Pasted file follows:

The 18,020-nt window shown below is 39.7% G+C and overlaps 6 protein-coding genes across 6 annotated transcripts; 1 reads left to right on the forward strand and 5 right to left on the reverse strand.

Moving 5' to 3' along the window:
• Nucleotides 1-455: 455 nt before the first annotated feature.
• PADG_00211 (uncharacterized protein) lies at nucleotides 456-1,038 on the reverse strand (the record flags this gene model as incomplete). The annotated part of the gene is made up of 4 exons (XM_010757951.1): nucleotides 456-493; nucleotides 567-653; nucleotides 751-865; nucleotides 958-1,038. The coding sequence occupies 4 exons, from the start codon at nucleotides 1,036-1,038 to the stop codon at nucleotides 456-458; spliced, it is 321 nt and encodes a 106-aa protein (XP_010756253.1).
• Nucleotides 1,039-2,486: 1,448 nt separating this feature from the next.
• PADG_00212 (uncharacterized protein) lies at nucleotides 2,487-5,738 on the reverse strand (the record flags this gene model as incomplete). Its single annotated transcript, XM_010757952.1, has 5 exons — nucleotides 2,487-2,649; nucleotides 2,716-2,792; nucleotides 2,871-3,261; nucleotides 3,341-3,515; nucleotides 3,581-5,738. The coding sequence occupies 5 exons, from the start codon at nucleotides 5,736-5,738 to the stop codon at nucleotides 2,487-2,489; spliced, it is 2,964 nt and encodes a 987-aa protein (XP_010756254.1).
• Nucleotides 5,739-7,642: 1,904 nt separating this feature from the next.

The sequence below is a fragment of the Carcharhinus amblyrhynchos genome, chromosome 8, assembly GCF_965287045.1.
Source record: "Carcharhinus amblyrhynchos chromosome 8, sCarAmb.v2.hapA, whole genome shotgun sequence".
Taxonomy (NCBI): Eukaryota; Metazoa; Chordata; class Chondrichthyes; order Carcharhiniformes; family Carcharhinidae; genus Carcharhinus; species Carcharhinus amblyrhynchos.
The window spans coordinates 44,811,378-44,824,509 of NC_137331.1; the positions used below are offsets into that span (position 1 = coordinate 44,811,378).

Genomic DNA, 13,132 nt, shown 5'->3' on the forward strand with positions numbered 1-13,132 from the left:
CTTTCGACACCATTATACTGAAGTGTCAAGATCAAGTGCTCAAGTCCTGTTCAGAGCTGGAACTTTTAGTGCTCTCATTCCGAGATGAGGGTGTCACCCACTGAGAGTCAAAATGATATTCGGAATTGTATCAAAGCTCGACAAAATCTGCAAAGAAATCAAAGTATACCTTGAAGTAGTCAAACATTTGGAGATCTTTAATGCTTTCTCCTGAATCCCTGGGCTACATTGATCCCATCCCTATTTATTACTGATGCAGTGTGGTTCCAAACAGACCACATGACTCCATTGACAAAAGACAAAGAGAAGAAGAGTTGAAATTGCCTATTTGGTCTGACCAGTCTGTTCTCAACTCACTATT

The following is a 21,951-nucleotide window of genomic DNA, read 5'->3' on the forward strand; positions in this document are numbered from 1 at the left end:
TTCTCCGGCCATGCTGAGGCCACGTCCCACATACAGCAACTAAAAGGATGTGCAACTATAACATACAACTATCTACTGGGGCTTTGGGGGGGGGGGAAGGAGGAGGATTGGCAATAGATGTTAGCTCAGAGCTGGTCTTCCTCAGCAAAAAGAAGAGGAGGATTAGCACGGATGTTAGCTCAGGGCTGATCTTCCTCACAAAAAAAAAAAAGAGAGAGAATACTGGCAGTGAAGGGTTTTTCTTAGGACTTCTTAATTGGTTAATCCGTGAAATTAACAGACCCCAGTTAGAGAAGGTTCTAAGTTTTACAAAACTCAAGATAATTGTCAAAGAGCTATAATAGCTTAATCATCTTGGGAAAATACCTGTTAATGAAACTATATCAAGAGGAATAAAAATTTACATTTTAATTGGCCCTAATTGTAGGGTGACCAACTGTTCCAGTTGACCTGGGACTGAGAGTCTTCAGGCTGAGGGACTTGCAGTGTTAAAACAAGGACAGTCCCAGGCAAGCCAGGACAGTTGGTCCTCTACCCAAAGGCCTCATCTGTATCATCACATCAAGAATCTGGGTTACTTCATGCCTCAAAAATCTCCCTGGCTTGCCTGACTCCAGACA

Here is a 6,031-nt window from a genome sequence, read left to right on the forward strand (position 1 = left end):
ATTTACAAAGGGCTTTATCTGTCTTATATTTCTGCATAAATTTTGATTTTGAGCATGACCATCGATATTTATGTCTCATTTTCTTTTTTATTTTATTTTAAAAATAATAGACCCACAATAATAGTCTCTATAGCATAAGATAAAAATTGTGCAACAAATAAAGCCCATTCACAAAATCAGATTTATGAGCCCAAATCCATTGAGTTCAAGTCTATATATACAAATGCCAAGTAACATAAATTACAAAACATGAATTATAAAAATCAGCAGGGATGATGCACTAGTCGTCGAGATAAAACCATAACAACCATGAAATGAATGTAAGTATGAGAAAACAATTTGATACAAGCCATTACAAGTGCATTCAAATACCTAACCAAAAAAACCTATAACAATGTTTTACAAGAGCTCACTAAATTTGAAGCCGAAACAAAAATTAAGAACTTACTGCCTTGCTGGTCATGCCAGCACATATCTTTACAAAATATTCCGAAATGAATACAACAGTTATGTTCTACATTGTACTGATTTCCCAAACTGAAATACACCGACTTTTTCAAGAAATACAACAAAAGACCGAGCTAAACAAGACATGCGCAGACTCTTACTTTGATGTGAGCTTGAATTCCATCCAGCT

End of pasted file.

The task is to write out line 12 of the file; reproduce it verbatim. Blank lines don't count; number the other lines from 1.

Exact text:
Genomic DNA, 13,132 nt, shown 5'->3' on the forward strand with positions numbered 1-13,132 from the left: